Commentary and information about public safety and security, intelligence and counterintelligence, open government and secrecy, and other issues in northern Idaho and eastern Washington.

Location: Coeur d'Alene, Idaho, United States

Raised in Palouse, WA. Graduated from Washington State University. US Army (Counterintelligence). US Secret Service (Technical Security Division) in Fantasyland-on-the-Potomac and Los Angeles. Now living in north Idaho.

Monday, October 01, 2007

Radio Remote Triggers for Improvised Explosive Devices

The US government's Transportation Security Administration (TSA) has issued a press release to explain "...why passengers may notice additional security measures related to remote control (toy) devices."

The press release notes:

While not associated with a specific threat at this time, TSA is aware that remote control toys can be used to initiate devices used in terrorist attacks. Accordingly, Transportation Security Officers have trained on this possibility and travelers may encounter additional screening when bringing remote control devices in carry-on baggage.
This press release is odd on several levels.

First, it only appears to address radio remotely controlled toys. Why? There are several radio frequency devices that are all suitable choices for the bomber.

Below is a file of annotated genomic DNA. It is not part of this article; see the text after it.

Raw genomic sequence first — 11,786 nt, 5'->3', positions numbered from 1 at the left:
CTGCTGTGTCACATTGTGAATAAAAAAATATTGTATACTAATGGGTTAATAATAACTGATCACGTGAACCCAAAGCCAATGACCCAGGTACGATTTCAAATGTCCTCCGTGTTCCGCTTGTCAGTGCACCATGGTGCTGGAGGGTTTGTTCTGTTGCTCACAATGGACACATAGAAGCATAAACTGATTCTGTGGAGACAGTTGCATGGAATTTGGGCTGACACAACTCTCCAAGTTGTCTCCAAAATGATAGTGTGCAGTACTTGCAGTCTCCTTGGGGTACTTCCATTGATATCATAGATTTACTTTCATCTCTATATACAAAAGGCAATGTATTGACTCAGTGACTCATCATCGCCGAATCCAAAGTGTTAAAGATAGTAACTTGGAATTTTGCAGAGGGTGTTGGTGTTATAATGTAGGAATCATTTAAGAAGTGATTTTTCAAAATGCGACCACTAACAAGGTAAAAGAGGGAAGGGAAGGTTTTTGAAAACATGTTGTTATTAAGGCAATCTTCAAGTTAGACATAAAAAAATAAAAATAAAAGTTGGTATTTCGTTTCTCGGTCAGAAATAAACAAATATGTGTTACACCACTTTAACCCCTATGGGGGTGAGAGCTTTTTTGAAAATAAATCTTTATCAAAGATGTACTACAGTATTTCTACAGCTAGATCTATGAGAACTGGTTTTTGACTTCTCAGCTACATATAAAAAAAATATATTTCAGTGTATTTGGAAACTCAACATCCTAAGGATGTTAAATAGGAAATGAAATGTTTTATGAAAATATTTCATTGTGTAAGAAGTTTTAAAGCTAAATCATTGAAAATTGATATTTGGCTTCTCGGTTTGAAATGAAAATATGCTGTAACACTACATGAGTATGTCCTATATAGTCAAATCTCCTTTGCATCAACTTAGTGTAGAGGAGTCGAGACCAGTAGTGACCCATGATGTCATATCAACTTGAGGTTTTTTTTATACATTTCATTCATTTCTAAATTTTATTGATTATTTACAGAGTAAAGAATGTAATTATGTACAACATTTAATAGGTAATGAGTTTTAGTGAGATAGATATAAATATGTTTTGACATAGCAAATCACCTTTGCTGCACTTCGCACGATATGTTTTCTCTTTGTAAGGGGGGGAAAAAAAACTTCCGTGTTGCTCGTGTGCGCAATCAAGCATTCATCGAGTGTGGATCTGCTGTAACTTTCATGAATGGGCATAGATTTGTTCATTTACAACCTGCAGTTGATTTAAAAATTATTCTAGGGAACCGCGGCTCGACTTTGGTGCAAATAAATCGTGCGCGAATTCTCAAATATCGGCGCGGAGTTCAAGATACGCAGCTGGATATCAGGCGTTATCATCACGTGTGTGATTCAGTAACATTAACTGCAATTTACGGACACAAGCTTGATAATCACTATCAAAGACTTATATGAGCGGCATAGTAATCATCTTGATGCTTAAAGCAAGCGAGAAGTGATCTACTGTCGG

Second, the press release implies that Officers have only been trained to somehow address the threat believed posed by remotely controlled toys. Why? The training should have included the broader range of suitable wireless devices.

Third, the press release does not tell passengers who may be carrying remotely controlled toys what to expect. Is the TSA going to seize the toys?

The possibility of encountering a radio remote trigger with an improvised explosive device poses a particular threat for security personel, hazardous devices responders, and the general population. The absence of sufficient information about the specific technology used in the device makes any aggressive countermeasure highly risky. Hopefuly the training TSA gave to its officers includes far more information than suggested by the press release.

Reading this press release leaves me waiting for the other shoe to drop.


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